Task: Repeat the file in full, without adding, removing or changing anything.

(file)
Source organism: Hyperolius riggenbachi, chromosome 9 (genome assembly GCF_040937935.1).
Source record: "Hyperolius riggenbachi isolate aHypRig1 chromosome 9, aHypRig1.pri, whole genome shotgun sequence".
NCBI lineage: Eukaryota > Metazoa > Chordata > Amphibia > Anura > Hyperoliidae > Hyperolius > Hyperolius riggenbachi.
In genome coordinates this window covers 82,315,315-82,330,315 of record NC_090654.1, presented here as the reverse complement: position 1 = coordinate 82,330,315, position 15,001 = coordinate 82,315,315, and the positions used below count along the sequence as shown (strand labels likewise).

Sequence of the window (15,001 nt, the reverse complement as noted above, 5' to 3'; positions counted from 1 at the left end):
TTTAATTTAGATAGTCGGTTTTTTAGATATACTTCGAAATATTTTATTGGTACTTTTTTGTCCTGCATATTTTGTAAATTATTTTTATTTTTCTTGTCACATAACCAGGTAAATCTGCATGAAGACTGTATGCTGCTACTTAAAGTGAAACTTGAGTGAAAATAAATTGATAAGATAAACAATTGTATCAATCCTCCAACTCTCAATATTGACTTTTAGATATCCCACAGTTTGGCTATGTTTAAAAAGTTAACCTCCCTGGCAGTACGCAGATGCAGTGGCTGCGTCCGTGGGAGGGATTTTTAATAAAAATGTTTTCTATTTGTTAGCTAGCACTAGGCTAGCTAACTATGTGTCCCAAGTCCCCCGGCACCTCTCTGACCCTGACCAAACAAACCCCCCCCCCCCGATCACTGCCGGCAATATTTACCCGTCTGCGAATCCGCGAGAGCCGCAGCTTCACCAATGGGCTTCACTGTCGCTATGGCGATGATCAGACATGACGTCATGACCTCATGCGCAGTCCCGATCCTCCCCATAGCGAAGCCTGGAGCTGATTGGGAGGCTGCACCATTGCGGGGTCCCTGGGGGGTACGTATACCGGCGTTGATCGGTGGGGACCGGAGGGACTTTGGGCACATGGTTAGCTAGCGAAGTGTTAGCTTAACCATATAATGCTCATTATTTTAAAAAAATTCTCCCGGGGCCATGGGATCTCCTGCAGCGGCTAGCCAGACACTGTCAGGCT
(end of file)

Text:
Source organism: Hyperolius riggenbachi, chromosome 9 (genome assembly GCF_040937935.1).
Source record: "Hyperolius riggenbachi isolate aHypRig1 chromosome 9, aHypRig1.pri, whole genome shotgun sequence".
NCBI lineage: Eukaryota > Metazoa > Chordata > Amphibia > Anura > Hyperoliidae > Hyperolius > Hyperolius riggenbachi.
In genome coordinates this window covers 82,315,315-82,330,315 of record NC_090654.1, presented here as the reverse complement: position 1 = coordinate 82,330,315, position 15,001 = coordinate 82,315,315, and the positions used below count along the sequence as shown (strand labels likewise).

Sequence of the window (15,001 nt, the reverse complement as noted above, 5' to 3'; positions counted from 1 at the left end):
TTTAATTTAGATAGTCGGTTTTTTAGATATACTTCGAAATATTTTATTGGTACTTTTTTGTCCTGCATATTTTGTAAATTATTTTTATTTTTCTTGTCACATAACCAGGTAAATCTGCATGAAGACTGTATGCTGCTACTTAAAGTGAAACTTGAGTGAAAATAAATTGATAAGATAAACAATTGTATCAATCCTCCAACTCTCAATATTGACTTTTAGATATCCCACAGTTTGGCTATGTTTAAAAAGTTAACCTCCCTGGCAGTACGCAGATGCAGTGGCTGCGTCCGTGGGAGGGATTTTTAATAAAAATGTTTTCTATTTGTTAGCTAGCACTAGGCTAGCTAACTATGTGTCCCAAGTCCCCCGGCACCTCTCTGACCCTGACCAAACAAACCCCCCCCCCCCGATCACTGCCGGCAATATTTACCCGTCTGCGAATCCGCGAGAGCCGCAGCTTCACCAATGGGCTTCACTGTCGCTATGGCGATGATCAGACATGACGTCATGACCTCATGCGCAGTCCCGATCCTCCCCATAGCGAAGCCTGGAGCTGATTGGGAGGCTGCACCATTGCGGGGTCCCTGGGGGGTACGTATACCGGCGTTGATCGGTGGGGACCGGAGGGACTTTGGGCACATGGTTAGCTAGCGAAGTGTTAGCTTAACCATATAATGCTCATTATTTTAAAAAAATTCTCCCGGGGCCATGGGATCTCCTGCAGCGGCTAGCCAGACACTGTCAGGCT